Modi’s visit to Central Asia is bound to flash fresh light in the tunnel and Central Asian countries will have opportunity to align with India. India is far behind to China, Russia, Iran, America and Turkey. Even Pakistan’s diplomatic certitude is a challenge for India. Geographical void becomes a hurdle and buckles India to depend on the third country. The key constraint India faces is the lack of direct access to Central Asia. The unstable situation in Afghanistan and a highly problematic India-Pakistan relation have deprived India from the benefit of relations with Central Asia. Iran which provides alternative access to Central Asia, is an important but unspoken factor in India-Central Asia relations. However, India-Iran relationship for the last decade or so has not progressed well. The INSTC which would pass through Iran, is still underdeveloped and requires huge investment. India has also been slow in realising the potential of the strategic Chabahar Port in Iran. China is planning to initiate One Belt One Road. So far China did not mention the name of India as a partner. Chinese trade with Central Asian countries are much larger. Here is the break-up of Chinese investment between 2005 and 2015: Tajikistan ($1.24 billion), Turkmenistan ($3.88 billion), Uzbekistan ($1.51 billion), Kazakhstan ($23.55 billion) and Kyrgyzstan $3.61 billion). In contrast, India total trade with the region is $1.6 billion.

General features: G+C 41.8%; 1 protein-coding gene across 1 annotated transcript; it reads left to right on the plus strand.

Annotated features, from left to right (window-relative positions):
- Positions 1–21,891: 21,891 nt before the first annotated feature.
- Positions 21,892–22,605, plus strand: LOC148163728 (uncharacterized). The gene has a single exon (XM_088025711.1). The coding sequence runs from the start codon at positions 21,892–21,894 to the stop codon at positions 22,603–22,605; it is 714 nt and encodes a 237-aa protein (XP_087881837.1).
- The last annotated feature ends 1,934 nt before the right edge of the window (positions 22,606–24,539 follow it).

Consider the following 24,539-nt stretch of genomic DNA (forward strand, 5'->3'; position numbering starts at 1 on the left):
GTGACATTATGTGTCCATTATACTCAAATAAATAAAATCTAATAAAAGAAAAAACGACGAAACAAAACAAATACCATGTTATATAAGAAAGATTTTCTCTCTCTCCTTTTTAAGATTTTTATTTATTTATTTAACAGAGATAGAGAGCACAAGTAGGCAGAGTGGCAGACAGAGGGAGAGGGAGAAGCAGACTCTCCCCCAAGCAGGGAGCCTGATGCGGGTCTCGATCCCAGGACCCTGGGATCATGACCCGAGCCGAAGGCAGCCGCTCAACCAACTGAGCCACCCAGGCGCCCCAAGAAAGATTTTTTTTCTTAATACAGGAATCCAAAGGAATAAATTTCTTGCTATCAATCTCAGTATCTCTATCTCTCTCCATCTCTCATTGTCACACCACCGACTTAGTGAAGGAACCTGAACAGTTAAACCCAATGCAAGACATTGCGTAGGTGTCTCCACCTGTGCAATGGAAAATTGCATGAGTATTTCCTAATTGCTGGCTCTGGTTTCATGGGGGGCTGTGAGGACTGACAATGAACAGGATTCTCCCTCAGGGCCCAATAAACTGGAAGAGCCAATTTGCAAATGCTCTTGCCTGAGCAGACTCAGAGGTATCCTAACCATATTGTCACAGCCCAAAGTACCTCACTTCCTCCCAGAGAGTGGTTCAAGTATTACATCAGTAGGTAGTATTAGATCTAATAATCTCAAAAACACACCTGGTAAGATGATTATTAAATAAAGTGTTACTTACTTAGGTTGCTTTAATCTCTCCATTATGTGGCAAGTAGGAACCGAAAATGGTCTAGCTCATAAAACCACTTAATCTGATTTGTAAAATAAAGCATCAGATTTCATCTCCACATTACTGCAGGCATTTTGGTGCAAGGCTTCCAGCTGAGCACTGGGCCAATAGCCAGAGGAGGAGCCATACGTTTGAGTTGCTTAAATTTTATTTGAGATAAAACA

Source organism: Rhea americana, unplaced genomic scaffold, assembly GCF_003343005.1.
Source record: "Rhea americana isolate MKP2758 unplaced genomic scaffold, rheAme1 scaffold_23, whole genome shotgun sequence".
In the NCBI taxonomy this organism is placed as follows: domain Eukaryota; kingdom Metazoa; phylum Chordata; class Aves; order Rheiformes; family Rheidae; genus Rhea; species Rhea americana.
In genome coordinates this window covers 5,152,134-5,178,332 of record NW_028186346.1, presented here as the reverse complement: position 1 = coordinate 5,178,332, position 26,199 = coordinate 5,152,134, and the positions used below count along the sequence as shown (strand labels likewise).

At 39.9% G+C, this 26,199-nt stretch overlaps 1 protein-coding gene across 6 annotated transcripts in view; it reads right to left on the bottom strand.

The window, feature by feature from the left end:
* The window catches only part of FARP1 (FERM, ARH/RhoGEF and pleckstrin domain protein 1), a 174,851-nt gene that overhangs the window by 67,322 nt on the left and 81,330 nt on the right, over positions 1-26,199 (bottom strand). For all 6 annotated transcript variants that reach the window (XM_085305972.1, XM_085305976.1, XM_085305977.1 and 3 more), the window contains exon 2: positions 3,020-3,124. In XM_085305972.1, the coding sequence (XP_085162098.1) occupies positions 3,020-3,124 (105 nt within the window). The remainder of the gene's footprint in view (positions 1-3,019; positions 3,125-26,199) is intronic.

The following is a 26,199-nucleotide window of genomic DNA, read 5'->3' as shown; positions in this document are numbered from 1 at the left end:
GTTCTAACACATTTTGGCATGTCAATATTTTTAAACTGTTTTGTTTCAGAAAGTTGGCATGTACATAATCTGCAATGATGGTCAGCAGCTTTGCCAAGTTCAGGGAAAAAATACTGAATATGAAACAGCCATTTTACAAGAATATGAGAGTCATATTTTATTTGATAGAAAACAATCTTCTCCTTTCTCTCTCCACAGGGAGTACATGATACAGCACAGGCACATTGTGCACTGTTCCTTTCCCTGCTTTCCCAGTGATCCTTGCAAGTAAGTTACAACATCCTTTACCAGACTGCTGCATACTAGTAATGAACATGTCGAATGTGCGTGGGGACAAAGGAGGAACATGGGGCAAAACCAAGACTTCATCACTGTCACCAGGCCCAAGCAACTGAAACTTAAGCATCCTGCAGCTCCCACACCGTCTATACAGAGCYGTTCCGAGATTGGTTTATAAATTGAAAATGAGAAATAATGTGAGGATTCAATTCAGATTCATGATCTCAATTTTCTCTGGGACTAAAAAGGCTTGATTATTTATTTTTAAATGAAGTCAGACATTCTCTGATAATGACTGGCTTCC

Reading between the lines of diplomatic maneuvering, experts declared that it is one of the master strokes of Narendra Modi. Terming Modi’s visit to Central Asia a “landmark” event to revitalise our ancient links with the region, the Confederation of Indian Industry (CII) has estimated that trade with the five Central Asian countries of Kazakhstan, Turkmenistan, Tajikistan, Uzbekistan and Kyrgyzstan can grow manifold from the small base of $1.4 billion currently. Moreover, for the five republics, relations with India would prove to be a balancing factor, with both China and Russia pushing to gain more influence and firmer foothold. Coming years the fabrics of cultural diplomacy will move along with economic ties which will be creating strong pillars of strategic ties with the Central Asian countries. The contours of world politics are once again changing. Russia is feeling heat from China, US is determined to scale down Chinese obtrusive policy in Central Asia. In fact, India receives warmth from US as well as from Russia in building new score in Central Asia. Looking at the chess board of the great game, Modi’s visit has brought back India in the lime light in the Great Game. His strategic move and
engagement will be a defining moment between India and Central Asian relations.
Dr Satish Kumar (The writer is Head International Politics, Central University of Jharkhand, Ranchi)